Oil prices likely to remain on upward slide this week


After a volatile week of reversals and re-reversals, oil prices are likely to stay at elevated levels in the week starting today (Monday) as the OPEC+ is seen keeping its current course.
However, the number of oil and gas rigs in the United States rose by 9 last week and the total rig count is now 500, up 256 from the same time last year—the highest rig count since April 2020, but still down sharply from the 790 active rigs prior to the pandemic. The US oil rig count rose by 10 this week to 397, while the number of gas rigs fell by 1.
Oil markets started off last week under pressure as continued speculative long liquidation amid delta variant demand concerns weighed on prices. However, in an ironic twist, the oil market got a boost from an unlikely source on Wednesday as the Biden administration announced it was pleading with OPEC+ members to increase oil production to stem inflationary pressures from rising domestic gasoline prices.
At the end of the week, Brent, the international benchmark for two-thirds of the world’s oil, shed $0.72 (-1.01 percent) to reach $70.59 a barrel. Similarly, the US West Texas Intermediate (WTI) reached $68.44, down by $0.65 (-0.94 percent). The price for Opec Basket was recorded at $71.32 a barrel with 1.13 percent increase, Arab Light was available at $71.88 a barrel with 0.72 percent decrease, while the price of Russian Sokol slipped to $70.77 after shedding 1.10 percent.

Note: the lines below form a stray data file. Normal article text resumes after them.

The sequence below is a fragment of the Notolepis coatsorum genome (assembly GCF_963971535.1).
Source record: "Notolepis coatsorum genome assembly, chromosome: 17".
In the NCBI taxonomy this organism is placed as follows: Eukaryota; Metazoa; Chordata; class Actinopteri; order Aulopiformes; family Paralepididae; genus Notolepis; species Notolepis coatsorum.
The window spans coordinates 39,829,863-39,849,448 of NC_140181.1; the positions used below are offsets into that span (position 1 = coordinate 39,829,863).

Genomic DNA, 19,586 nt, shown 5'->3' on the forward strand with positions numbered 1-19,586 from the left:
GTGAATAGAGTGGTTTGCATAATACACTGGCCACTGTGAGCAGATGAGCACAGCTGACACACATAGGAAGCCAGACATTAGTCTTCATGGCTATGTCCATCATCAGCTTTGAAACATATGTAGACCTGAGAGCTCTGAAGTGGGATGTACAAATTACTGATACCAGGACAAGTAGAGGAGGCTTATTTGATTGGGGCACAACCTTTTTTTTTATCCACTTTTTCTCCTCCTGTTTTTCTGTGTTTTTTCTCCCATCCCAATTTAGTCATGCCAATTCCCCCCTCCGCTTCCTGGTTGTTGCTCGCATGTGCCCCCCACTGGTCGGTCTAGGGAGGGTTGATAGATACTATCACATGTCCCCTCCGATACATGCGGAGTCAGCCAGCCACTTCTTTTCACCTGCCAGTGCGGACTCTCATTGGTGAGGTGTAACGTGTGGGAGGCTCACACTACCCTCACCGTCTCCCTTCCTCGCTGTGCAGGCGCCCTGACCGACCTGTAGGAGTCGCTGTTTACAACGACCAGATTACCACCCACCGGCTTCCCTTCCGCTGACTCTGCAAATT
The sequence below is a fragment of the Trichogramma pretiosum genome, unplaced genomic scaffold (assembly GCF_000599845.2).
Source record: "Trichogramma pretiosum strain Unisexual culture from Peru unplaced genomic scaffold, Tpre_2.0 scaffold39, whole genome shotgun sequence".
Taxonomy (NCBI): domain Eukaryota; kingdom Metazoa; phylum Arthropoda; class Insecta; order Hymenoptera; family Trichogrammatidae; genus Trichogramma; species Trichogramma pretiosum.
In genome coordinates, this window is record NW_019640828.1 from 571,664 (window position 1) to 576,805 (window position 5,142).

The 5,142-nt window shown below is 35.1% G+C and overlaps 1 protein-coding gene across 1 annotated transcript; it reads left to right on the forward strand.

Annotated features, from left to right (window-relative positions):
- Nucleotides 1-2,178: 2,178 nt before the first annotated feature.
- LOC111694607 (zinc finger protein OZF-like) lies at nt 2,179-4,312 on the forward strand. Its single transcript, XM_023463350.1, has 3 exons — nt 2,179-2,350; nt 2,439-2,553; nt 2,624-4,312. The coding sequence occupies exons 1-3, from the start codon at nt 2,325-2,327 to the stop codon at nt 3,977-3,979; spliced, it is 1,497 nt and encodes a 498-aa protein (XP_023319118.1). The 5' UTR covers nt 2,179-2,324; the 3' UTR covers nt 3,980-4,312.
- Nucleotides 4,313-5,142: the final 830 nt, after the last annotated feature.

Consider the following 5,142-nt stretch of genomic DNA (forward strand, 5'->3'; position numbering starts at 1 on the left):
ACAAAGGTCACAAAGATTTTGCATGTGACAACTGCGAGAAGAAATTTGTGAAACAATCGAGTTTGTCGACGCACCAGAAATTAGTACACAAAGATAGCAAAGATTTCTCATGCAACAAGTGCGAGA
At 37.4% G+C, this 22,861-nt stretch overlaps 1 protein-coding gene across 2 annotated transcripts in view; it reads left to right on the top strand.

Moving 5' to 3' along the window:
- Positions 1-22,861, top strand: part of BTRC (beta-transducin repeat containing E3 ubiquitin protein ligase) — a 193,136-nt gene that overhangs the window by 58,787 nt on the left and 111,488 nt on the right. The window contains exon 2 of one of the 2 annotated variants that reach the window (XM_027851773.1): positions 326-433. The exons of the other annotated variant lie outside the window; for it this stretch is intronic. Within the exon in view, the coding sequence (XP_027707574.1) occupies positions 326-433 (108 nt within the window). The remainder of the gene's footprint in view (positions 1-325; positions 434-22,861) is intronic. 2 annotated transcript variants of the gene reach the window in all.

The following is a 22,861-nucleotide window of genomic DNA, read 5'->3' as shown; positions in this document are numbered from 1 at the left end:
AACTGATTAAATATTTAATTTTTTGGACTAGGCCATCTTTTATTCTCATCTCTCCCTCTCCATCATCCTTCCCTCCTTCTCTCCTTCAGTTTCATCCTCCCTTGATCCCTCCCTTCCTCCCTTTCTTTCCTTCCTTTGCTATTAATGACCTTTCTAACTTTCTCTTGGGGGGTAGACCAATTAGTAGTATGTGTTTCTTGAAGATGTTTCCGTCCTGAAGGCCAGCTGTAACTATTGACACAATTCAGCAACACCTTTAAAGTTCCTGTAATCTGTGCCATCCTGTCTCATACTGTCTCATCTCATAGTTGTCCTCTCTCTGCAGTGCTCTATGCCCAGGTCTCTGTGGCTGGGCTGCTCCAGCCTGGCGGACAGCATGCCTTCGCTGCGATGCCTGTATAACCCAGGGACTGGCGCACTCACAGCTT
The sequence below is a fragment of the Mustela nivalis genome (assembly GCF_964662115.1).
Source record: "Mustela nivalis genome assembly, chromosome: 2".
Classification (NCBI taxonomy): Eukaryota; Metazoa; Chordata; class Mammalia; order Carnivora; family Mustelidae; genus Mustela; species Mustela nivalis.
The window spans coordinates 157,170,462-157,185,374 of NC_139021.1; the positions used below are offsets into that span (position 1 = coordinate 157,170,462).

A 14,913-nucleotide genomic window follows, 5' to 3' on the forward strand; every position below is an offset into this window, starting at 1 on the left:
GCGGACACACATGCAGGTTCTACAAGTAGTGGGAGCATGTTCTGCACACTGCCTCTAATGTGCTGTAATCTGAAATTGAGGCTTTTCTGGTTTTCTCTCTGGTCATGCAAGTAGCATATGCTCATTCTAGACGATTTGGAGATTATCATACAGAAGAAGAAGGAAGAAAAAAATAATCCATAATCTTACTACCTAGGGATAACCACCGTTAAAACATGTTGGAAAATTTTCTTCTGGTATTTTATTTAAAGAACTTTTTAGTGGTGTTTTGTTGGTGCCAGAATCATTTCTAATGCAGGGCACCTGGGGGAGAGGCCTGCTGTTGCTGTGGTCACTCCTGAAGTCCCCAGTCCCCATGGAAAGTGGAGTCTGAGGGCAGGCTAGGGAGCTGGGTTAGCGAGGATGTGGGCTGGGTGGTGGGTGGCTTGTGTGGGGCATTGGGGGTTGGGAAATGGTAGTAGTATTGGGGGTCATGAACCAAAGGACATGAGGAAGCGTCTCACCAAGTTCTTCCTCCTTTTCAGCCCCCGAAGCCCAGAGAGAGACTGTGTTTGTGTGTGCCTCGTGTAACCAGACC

Looking forward, the oil market is heading into next week with a mixed technical picture. On the bullish side of things, the spot Brent contract recaptured the psychologically important $70/bbl level on the upside last week, but on the other hand, the market remains below its 20-day moving average.”
Looking at the big picture though, inflation remains a key concern for consumers, politicians, and investors alike. This dynamic was on full display this week as the Biden administration pleaded for OPEC+ to pump more oil and reduce gasoline prices.”
It is not expected that OPEC+ will change course on its already agreed to production increases and, as such, it is expected that oil prices will likely stay high and US balances will remain tight. Furthermore, this dynamic could work to reignite inflation-driven commodity index flows from large asset managers that have been so important to the oil market this year.
On the other hand, the EIA’s estimate for oil production in the United States for the week ending August 6 rose by 100,000 bpd to an average of 11.3 million barrels per day, which is nearly 2 million barrels per day short of the levels produced prior to the pandemic.